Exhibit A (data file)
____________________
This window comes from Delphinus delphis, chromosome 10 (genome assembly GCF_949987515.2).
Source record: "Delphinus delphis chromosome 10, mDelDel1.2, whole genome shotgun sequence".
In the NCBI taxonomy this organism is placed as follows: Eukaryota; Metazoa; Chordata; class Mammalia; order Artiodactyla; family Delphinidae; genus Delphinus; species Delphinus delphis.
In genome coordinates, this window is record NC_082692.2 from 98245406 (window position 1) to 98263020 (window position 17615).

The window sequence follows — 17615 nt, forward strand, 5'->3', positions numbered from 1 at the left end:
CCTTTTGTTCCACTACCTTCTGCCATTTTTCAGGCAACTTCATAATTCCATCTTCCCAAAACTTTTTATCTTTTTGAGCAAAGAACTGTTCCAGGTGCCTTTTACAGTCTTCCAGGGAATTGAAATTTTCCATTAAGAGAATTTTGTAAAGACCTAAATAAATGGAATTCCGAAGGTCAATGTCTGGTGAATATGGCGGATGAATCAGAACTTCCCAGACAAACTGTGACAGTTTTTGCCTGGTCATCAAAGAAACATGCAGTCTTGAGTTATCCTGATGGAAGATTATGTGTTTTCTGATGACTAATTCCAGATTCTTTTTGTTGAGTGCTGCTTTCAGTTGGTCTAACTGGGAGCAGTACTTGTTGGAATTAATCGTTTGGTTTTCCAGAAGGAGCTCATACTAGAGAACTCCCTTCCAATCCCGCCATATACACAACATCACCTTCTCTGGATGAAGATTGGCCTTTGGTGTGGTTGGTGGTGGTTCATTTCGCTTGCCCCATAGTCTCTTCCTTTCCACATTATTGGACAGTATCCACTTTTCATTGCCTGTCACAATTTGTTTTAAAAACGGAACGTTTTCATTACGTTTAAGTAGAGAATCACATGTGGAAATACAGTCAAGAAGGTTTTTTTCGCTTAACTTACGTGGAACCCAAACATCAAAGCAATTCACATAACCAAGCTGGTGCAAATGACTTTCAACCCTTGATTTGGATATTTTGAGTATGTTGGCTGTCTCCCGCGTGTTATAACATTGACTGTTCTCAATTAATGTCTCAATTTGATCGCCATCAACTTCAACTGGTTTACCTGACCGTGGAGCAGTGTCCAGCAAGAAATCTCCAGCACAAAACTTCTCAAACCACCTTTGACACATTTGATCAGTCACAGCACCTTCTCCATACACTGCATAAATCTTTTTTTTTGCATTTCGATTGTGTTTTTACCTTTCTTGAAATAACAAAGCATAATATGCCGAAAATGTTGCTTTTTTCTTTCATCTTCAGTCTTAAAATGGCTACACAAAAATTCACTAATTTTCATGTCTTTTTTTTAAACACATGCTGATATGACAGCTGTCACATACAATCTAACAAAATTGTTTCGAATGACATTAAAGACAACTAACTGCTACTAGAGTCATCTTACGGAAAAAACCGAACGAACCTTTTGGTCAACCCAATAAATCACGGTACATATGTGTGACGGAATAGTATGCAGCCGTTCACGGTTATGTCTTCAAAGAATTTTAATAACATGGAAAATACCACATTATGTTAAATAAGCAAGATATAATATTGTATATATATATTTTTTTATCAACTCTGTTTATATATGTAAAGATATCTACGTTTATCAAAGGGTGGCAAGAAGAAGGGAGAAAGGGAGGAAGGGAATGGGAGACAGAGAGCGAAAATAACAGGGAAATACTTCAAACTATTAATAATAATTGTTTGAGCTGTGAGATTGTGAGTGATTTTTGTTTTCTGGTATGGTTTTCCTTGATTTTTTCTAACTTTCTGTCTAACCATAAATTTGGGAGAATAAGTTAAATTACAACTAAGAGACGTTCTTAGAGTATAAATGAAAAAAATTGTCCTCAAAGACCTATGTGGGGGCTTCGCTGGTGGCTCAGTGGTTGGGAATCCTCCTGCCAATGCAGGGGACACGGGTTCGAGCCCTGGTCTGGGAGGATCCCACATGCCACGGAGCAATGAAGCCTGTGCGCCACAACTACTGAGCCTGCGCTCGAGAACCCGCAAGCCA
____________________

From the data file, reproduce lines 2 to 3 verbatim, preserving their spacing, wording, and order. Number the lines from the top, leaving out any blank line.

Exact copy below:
Source record: "Delphinus delphis chromosome 10, mDelDel1.2, whole genome shotgun sequence".
In the NCBI taxonomy this organism is placed as follows: Eukaryota; Metazoa; Chordata; class Mammalia; order Artiodactyla; family Delphinidae; genus Delphinus; species Delphinus delphis.